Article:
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Photo by stevepb on Pixabay

Are psychiatric medications the only solution that works or a scam? Are they helpful or harmful? Are we over medicating? Opinions differ on these and many other questions. Part of the discrepancy in opinions about medications can be explained by an overvaluing of individual experiences. Medications used to treat mental illness have varying levels of efficacy and side effects from person to person. Likewise, some people respond better to medications than others. Our personal experiences are important, but no one person’s experience can encapsulate the efficacy of a treatment. What is right for me isn’t necessarily right for you and vice versa. The information available to most people through popular science is also confusing. When we go looking for answers we often find more questions. It’s no wonder strong opinions form on an issue that is polarizing even amongst mental health professionals and advocates.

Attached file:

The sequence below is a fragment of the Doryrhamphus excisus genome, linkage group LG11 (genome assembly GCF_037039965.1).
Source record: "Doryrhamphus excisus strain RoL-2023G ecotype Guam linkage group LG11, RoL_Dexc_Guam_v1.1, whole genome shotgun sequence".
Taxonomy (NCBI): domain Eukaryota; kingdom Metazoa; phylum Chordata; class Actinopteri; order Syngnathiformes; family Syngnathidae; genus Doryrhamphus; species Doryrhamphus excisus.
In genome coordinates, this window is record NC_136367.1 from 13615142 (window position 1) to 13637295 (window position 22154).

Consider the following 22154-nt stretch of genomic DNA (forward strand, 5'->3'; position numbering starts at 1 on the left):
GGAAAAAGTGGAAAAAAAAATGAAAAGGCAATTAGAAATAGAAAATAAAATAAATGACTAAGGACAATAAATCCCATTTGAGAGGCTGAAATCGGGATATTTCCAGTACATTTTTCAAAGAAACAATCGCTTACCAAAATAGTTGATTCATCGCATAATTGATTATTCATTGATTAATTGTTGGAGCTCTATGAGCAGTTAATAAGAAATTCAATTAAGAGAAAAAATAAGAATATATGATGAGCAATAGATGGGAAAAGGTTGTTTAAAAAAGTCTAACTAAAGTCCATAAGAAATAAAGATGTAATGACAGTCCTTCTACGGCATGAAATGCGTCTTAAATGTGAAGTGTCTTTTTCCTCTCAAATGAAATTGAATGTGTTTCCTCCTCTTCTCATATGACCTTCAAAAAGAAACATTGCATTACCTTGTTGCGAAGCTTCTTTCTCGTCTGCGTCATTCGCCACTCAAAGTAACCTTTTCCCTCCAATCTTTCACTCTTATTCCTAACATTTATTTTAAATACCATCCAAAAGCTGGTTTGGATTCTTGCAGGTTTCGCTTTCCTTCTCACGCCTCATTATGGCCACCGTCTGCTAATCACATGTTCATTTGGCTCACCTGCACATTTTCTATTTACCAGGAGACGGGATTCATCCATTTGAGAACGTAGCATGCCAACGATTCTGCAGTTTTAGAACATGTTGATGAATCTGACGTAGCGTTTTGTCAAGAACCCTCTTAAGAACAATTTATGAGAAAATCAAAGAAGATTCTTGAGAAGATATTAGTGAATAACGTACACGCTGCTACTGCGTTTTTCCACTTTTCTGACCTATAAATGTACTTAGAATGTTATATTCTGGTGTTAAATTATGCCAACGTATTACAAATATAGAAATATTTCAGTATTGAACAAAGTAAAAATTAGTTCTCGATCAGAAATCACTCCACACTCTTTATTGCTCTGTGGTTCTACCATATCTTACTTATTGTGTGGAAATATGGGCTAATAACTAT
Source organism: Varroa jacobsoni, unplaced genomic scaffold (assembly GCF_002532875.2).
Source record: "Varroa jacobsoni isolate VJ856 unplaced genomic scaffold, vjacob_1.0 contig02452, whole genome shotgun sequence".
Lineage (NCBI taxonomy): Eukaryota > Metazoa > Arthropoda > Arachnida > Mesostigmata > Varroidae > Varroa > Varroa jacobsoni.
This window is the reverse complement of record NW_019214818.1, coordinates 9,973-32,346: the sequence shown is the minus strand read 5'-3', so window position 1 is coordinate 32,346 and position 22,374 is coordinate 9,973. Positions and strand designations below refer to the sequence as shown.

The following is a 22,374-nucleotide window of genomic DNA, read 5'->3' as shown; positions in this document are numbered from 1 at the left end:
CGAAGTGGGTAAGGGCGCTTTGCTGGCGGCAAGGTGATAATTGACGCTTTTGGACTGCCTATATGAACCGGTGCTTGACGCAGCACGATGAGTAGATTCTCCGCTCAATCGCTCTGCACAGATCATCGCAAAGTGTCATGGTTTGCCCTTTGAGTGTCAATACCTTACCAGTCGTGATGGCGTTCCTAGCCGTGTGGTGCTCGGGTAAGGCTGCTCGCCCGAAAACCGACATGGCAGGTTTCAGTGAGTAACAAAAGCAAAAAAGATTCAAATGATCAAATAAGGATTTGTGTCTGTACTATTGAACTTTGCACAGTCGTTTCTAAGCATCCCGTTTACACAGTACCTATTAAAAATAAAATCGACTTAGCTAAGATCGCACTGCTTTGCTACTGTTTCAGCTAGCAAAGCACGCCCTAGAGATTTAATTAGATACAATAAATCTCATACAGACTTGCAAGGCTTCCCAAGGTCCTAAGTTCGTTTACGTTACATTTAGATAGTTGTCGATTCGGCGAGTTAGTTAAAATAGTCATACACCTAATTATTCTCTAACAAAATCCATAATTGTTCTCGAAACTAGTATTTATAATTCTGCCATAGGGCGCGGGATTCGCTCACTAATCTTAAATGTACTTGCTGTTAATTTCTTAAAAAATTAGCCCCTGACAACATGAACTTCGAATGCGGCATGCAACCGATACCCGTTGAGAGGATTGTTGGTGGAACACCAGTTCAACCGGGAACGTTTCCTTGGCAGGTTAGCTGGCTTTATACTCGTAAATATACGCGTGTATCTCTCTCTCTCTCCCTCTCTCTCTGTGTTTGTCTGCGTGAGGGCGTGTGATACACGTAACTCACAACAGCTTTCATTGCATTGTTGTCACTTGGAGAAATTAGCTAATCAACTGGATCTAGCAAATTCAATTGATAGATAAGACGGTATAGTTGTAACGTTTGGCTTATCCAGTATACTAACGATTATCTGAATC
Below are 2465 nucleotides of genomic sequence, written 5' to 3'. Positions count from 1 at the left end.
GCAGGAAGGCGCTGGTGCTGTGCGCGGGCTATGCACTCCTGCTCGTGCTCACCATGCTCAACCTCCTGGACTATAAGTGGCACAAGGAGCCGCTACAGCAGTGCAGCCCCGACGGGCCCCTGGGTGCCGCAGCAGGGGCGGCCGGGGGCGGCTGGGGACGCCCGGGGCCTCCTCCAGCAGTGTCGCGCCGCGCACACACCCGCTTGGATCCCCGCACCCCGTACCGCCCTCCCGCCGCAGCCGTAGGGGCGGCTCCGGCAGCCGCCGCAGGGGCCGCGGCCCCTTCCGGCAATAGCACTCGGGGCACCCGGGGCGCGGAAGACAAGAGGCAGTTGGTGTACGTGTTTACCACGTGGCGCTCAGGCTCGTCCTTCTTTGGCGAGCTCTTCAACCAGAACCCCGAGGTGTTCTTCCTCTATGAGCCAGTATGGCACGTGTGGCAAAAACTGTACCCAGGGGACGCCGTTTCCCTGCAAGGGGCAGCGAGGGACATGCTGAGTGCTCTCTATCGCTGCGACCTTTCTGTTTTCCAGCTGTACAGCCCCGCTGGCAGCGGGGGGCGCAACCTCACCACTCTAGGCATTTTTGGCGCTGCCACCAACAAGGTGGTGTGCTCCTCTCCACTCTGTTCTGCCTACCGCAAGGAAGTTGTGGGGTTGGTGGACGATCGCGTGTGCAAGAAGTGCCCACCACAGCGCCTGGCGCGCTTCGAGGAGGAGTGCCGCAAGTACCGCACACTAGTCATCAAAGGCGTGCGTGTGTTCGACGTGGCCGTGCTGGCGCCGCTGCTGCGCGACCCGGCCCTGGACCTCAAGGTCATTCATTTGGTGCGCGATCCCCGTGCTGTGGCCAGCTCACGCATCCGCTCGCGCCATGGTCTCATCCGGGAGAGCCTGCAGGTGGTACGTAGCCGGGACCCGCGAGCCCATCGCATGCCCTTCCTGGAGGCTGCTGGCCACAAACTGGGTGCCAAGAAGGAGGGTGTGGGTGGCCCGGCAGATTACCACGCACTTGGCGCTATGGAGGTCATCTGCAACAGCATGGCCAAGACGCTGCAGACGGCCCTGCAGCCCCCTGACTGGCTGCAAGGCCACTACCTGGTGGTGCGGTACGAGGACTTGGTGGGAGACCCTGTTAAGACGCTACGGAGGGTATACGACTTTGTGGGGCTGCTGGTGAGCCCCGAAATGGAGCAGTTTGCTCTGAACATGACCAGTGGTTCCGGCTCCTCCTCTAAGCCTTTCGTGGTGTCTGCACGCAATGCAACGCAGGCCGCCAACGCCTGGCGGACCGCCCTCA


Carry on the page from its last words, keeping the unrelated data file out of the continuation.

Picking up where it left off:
I have come to realize that the only people I want involved in decisions regarding my medications are myself, my medical team and anyone whose opinion I specifically ask for. Simply put, I am in the best place to judge what is right for me and my doctors are the only people whose authority I trust on medications. It isn’t that I don’t appreciate the concern of others. What I don’t appreciate is concern expressed in prying questions and unsolicited advice. My decisions around my mental health care treatment are my own. I should not have to defend them for fear of being judged. Nor should anyone else.

Please allow us the right to make our own decisions without judgement. We should be able to choose treatments that we feel comfortable with without fear of the reactions they will provoke. These choices are personal and they should be. Bottom line: when it concerns our bodies and our minds, it should be our decision.

Take care,

Fiona

Exciting news! (Mental health progress)

I have some exciting news to share – after two long years, the depression has finally lifted!